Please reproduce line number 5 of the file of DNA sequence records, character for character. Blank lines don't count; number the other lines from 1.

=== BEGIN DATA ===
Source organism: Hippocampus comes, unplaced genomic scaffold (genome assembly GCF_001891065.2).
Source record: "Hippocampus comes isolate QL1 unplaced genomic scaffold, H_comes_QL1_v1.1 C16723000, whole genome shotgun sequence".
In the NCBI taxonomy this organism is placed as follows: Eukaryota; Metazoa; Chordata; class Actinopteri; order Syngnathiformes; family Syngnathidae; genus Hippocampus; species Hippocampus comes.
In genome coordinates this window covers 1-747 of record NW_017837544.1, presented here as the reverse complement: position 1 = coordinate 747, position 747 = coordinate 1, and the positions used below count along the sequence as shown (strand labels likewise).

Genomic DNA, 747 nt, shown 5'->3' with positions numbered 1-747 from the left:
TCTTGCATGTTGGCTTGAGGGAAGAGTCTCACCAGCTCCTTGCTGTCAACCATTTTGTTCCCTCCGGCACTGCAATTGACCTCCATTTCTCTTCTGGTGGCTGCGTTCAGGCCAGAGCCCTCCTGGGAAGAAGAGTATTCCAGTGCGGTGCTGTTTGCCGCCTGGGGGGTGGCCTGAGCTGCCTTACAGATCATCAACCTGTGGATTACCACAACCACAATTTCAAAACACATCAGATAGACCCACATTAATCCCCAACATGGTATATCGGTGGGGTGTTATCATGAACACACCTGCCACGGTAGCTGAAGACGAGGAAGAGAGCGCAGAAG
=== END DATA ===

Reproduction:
Genomic DNA, 747 nt, shown 5'->3' with positions numbered 1-747 from the left: